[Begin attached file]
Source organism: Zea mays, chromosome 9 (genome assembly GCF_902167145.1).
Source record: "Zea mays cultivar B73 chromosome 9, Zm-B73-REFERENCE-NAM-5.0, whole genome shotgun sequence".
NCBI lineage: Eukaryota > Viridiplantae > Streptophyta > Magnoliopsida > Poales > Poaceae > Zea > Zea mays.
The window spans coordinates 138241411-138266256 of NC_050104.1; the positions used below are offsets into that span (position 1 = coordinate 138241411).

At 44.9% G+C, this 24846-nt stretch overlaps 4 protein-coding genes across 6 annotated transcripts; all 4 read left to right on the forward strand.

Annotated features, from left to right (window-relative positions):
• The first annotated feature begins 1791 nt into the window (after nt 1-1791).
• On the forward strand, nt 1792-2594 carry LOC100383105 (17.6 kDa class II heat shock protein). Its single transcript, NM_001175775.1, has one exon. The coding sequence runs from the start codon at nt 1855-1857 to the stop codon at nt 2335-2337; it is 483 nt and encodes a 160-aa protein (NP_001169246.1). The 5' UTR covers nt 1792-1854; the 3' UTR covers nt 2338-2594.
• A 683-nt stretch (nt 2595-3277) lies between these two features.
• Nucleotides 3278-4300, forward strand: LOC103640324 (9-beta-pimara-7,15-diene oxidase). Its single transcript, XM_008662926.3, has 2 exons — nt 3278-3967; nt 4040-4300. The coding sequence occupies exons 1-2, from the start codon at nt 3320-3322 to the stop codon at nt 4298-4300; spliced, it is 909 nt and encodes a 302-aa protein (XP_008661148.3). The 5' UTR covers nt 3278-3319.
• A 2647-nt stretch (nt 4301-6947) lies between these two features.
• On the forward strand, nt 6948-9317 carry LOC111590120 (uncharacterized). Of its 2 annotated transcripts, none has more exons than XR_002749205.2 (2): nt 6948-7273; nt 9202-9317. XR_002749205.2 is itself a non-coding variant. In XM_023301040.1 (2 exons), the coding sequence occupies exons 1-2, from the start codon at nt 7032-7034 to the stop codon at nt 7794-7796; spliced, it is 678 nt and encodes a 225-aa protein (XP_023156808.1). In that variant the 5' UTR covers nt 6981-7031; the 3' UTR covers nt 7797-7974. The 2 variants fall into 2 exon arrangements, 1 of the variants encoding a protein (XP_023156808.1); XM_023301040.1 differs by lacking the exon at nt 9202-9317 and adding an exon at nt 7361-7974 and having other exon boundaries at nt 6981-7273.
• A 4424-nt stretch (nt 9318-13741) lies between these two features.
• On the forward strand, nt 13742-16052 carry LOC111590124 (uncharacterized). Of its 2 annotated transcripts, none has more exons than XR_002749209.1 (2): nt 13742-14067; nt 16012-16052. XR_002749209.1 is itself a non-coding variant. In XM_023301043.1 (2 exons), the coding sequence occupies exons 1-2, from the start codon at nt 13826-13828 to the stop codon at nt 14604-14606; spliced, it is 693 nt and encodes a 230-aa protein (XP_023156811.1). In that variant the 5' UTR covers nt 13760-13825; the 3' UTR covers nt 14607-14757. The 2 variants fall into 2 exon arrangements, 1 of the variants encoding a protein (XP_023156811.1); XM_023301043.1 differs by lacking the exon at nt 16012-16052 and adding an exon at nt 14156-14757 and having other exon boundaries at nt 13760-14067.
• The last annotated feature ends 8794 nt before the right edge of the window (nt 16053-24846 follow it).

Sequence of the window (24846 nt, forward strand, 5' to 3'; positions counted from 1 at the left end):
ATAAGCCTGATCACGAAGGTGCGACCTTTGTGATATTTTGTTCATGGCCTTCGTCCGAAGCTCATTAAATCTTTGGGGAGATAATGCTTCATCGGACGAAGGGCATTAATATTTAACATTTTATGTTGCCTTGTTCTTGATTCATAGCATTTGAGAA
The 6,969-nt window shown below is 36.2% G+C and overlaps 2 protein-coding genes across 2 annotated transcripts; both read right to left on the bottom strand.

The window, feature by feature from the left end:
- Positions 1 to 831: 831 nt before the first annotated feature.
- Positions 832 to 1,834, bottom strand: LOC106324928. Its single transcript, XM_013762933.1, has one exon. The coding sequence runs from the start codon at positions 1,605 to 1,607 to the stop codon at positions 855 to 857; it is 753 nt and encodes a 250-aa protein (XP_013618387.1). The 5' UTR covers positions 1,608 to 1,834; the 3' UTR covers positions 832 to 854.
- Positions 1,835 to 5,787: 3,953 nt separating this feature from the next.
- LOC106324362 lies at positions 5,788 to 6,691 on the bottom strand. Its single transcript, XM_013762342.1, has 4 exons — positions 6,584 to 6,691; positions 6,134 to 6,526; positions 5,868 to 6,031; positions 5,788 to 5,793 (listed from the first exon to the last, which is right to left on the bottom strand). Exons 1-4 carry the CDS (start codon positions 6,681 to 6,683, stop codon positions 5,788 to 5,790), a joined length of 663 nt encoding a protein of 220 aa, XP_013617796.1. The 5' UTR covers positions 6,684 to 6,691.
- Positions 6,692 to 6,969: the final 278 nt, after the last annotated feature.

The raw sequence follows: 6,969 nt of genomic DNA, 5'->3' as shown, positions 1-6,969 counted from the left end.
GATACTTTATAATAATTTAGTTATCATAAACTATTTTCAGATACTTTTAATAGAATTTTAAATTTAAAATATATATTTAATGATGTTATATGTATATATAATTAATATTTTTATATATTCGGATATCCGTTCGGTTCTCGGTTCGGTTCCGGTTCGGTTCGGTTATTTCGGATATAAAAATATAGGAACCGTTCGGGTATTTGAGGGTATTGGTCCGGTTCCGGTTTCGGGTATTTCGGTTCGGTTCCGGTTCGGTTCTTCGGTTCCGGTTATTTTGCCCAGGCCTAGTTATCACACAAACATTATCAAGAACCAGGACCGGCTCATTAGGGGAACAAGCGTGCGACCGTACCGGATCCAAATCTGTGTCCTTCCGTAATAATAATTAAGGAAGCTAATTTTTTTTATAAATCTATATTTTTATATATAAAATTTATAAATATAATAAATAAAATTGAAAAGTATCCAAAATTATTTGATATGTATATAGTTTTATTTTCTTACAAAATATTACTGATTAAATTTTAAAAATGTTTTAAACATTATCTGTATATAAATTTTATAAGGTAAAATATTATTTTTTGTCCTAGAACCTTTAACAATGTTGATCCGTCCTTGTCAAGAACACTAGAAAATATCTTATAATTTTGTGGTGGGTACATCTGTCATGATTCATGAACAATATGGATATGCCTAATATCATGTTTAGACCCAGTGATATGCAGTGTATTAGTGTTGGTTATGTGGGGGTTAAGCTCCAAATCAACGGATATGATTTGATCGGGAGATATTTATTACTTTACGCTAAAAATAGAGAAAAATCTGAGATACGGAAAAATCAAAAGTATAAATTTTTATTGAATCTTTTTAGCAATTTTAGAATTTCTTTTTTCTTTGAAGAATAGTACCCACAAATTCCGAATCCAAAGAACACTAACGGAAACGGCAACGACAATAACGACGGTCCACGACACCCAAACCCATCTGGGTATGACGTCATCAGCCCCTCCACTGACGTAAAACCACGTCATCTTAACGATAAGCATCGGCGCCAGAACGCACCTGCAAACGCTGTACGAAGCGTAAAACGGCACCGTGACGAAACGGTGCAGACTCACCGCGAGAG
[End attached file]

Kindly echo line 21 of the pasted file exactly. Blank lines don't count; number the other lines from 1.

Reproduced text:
- Positions 832 to 1,834, bottom strand: LOC106324928. Its single transcript, XM_013762933.1, has one exon. The coding sequence runs from the start codon at positions 1,605 to 1,607 to the stop codon at positions 855 to 857; it is 753 nt and encodes a 250-aa protein (XP_013618387.1). The 5' UTR covers positions 1,608 to 1,834; the 3' UTR covers positions 832 to 854.